DimeMag

Three Keys For The Miami Heat To Win The 2020 NBA Finals

The Miami Heat have had an incredible run thus far to the NBA Finals, taking out the top-seeded Milwaukee Bucks in five games and the third-seeded Boston Celtics in six to advance to their first Finals since their Big Three disbanded in 2014. Poetically, they get to go up against the man who left in LeBron James.

The Lakers are heavy favorites to win the series, but then again, Miami has been an underdog in their last two series and came out on top. To do so against the Lakers would require their best performance yet, something they’re well aware of as Jimmy Butler noted they’ll have to be “perfect” to beat LeBron and company. To accomplish that, there are three keys to this series that can help swing the series in favor of the Heat.

1. Goran Dragic has to continue to be stellar

The Heat have gotten tremendous play from Dragic, Jimmy Butler, and Bam Adebayo in the playoffs thus far, which has to continue in the Finals, but of those three the one that figures to have the most favorable matchup is Dragic. The Lakers have gotten quality play out of Rajon Rondo and Alex Caruso at the point guard spot this postseason, but neither have played to the level of Dragic. The Heat point guard has been sensational, averaging 20.9 points, 4.7 assists, and 4.2 rebounds per game on a 45.2/36.3/81.4 shooting split and has outplayed his point guard opposition — Malcolm Brogdon, Eric Bledsoe, and Kemba Walker — in each series thus far.

In this series, he should pretty easily be able to win that matchup again, but the Heat will need him to be more than good. Caruso has proven to be an excellent on-ball defender who applies strong ball pressure, and while Rondo isn’t the defender he once was, he’s come up with some big steals late in games thanks to his aggressiveness and savvy. Dragic has been terrific at protecting the ball with just 2.5 turnovers per game, but he’ll encounter much more on-ball pressure in this series. The Lakers halfcourt offense is something you can slow down, but they are nigh impossible to handle in transition, and it’ll be incumbent on Dragic in particular to be smart with the basketball and not create fast break opportunities for the Lakers. He’s been, at times, Miami’s best player in this postseason, and if he can continue playing at that level against L.A., it will be the best positional matchup advantage the Heat have on the floor.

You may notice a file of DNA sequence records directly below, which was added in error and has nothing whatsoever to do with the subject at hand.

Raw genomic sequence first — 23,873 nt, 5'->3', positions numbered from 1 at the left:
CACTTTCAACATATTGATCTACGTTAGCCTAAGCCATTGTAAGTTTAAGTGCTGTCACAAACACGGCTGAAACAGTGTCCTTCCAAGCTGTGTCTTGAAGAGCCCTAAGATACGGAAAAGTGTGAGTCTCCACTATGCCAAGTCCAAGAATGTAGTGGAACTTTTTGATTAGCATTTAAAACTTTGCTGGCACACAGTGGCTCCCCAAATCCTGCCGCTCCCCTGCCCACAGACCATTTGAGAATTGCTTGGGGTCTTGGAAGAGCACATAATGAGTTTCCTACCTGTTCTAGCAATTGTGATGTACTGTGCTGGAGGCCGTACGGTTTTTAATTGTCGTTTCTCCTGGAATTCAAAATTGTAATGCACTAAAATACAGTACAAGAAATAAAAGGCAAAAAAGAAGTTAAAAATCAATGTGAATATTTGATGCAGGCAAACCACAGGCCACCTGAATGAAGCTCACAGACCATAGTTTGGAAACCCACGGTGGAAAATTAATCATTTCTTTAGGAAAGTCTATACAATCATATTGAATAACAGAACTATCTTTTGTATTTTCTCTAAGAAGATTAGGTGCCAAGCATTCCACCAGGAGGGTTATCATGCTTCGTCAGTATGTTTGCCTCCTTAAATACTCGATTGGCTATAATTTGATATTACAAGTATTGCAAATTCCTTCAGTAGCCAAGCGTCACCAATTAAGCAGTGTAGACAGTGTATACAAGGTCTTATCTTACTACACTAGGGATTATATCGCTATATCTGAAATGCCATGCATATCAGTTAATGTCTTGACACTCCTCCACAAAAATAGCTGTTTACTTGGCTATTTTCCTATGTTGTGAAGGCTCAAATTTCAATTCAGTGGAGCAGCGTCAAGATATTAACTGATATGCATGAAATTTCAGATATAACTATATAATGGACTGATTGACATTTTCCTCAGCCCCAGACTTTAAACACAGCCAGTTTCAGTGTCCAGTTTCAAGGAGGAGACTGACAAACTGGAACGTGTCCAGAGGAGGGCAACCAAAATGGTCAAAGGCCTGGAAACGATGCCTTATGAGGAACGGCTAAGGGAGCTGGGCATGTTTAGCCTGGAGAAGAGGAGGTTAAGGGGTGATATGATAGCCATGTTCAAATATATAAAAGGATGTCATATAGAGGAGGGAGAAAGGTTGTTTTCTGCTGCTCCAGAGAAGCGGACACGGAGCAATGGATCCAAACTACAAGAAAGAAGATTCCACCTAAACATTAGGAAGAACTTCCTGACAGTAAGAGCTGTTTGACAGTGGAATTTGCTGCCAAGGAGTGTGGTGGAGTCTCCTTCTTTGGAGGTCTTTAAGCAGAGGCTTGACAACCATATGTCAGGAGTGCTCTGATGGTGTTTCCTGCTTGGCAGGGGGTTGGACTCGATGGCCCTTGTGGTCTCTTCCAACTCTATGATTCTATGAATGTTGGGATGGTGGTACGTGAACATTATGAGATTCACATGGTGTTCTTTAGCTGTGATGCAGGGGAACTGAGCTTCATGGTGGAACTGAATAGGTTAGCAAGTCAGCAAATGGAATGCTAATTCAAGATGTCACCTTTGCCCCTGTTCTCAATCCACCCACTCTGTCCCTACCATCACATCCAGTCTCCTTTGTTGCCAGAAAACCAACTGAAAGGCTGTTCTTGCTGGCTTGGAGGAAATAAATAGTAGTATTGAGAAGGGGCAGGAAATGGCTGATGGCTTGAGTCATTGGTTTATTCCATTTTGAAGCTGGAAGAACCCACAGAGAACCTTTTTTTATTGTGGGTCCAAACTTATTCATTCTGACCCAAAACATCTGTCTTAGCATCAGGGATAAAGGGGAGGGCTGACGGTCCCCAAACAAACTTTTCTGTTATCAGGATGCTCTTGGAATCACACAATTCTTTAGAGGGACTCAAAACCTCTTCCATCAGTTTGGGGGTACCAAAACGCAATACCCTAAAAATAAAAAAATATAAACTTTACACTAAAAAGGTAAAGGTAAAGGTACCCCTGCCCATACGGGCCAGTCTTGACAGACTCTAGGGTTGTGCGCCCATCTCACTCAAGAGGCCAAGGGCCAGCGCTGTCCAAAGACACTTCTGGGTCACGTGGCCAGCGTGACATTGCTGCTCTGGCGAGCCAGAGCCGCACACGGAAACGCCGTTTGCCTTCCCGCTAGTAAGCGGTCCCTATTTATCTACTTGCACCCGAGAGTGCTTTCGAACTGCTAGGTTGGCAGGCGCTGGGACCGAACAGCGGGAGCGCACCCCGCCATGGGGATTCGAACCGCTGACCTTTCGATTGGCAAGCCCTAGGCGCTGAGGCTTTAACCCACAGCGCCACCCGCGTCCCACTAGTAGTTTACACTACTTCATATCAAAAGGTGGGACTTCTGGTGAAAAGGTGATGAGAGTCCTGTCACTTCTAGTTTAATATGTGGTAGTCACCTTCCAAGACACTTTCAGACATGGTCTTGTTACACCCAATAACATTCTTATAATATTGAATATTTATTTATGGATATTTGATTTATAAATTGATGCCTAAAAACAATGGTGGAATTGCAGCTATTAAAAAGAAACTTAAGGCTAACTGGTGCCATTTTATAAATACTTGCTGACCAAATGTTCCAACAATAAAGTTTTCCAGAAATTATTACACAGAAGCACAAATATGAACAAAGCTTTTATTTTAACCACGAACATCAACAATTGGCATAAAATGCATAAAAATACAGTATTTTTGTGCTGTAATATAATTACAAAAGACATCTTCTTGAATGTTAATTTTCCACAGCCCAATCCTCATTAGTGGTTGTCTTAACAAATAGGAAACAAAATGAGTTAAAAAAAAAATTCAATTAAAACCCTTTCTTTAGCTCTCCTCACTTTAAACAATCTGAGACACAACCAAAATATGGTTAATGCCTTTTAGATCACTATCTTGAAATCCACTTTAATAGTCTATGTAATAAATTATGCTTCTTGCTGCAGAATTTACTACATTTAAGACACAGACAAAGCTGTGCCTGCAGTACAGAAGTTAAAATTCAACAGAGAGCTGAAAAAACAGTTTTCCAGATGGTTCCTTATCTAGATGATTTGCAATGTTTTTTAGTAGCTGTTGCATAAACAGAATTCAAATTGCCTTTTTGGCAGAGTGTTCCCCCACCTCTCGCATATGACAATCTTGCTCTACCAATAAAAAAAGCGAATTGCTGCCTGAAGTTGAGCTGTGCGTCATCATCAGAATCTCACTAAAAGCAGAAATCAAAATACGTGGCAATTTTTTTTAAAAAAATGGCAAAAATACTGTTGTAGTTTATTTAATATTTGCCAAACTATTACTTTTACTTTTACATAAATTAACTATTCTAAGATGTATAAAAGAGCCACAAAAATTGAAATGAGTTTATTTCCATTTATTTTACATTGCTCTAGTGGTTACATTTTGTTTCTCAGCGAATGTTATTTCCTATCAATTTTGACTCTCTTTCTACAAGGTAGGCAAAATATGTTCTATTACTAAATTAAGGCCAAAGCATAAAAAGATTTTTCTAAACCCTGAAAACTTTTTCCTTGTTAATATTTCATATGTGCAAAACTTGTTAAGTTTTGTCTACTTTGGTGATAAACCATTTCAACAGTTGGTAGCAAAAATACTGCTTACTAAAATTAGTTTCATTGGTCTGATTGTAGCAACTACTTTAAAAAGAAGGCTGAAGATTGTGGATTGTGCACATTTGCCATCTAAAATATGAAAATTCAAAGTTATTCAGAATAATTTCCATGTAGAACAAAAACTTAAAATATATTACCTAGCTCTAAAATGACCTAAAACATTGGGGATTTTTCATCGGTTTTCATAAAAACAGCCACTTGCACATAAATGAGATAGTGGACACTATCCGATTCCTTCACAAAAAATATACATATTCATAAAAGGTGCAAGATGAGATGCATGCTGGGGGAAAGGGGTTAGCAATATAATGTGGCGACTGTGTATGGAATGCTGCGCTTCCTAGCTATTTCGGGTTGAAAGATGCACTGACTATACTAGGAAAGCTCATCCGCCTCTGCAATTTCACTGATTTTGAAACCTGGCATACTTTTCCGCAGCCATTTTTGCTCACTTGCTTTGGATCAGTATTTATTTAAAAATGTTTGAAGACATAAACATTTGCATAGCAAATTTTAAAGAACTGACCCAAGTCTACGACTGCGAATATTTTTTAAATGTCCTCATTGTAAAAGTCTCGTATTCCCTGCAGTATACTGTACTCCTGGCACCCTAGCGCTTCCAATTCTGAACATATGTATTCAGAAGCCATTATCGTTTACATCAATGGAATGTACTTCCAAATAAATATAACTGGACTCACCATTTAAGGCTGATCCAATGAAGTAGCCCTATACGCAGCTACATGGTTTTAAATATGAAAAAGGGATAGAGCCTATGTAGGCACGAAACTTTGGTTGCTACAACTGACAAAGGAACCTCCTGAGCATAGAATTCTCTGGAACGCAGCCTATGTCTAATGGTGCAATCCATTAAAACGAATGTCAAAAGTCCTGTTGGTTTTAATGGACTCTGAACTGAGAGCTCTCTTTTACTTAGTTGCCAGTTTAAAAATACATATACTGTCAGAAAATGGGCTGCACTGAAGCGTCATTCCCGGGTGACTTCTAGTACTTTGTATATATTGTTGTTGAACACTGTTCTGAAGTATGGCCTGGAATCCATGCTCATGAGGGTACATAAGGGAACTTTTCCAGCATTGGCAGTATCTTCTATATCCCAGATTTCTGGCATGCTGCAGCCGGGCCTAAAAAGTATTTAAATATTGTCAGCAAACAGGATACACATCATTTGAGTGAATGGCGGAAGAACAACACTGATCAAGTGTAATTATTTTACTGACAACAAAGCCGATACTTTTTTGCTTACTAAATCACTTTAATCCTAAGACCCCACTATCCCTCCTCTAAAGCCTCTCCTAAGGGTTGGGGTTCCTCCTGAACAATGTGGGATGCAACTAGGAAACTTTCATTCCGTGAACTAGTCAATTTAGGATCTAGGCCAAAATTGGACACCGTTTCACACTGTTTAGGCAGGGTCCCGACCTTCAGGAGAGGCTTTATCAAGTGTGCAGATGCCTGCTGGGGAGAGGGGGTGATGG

2. How effective will the Heat’s zone defense be?

Against Boston, Miami played an unbelievable amount of zone to great effect, particularly early in the series. While the Celtics would eventually figure some things out against the zone, it played into Miami’s strengths in terms of jumping passing lanes and having a number of players with great hands to force turnovers and get out in transition. No one hunts mismatches like LeBron James, and as such, I’d expect Miami to go to the zone a decent amount to try and keep him off balance and make L.A. execute some zone offense that might take the ball out of James’ hands more.

That said, the Lakers have spent the past few days watching Miami tape and have surely been devising a zone offense knowing they’re going to at least try that out early. The Heat love the zone especially when they have their best offensive lineups on the floor — those with Dragic and at least one of Duncan Robinson and Tyler Herro — because it takes away the opportunity to try and get them in one-on-one situations. If Miami’s zone can slow down the Lakers and force them into jump shots, that’s a huge win for Miami and they’ll continue going to it throughout the series. If the Lakers are able to break them down by getting the ball into the middle of the zone with Anthony Davis — as Boston started to do with Daniel Theis — and their others are able to cut off the ball and create good looks at the rim that way, the Heat may have to deviate from the zone plan and play more man, which seems to be a big advantage for the Lakers.

3. Make this the series the Heat get hot from deep

The Heat were the second best three-point shooting team in the regular season, hitting 37.9 percent of their attempts from deep. In the playoffs, that’s dipped to 35.7 percent, which is just two-tenths of a percentage point higher than the Lakers (35.5 percent). As the underdog, they simply have to get hot from three, which they are more than capable of but haven’t yet done in the playoffs. Their biggest volume shooters have all shot the ball worse in the postseason than they did in the regular season, even if guys like Robinson (40 percent) and Herro (37.8 percent) are still shooting it well. Jae Crowder, who was a 44.5 percent shooter in his 20 regular season games in Miami, has fallen off a cliff, back to being a 34.4 percent shooter in the playoffs, while Kelly Olynyk, who hit 40 percent in the regular season, has likewise dropped off to a 31 percent clip in limited minutes this postseason.

In this series, they simply need their role guys to hit shots. While that’s something that every team benefits from, for Miami, it’s going to be critical if they’re to get past this Lakers defense that does such a good job of walling off the rim. There are open looks to be had for your secondary options, but they have to hit them. It’s something Denver and Houston’s shooters couldn’t do consistently enough, particularly in key situations, but Miami’s shooters are, when cooking, better. That Miami’s made it this far with pedestrian shooting is a testament to their what they’ve been able to do getting to the rim, but now is the time to get hot to really apply some pressure to the Lakers.

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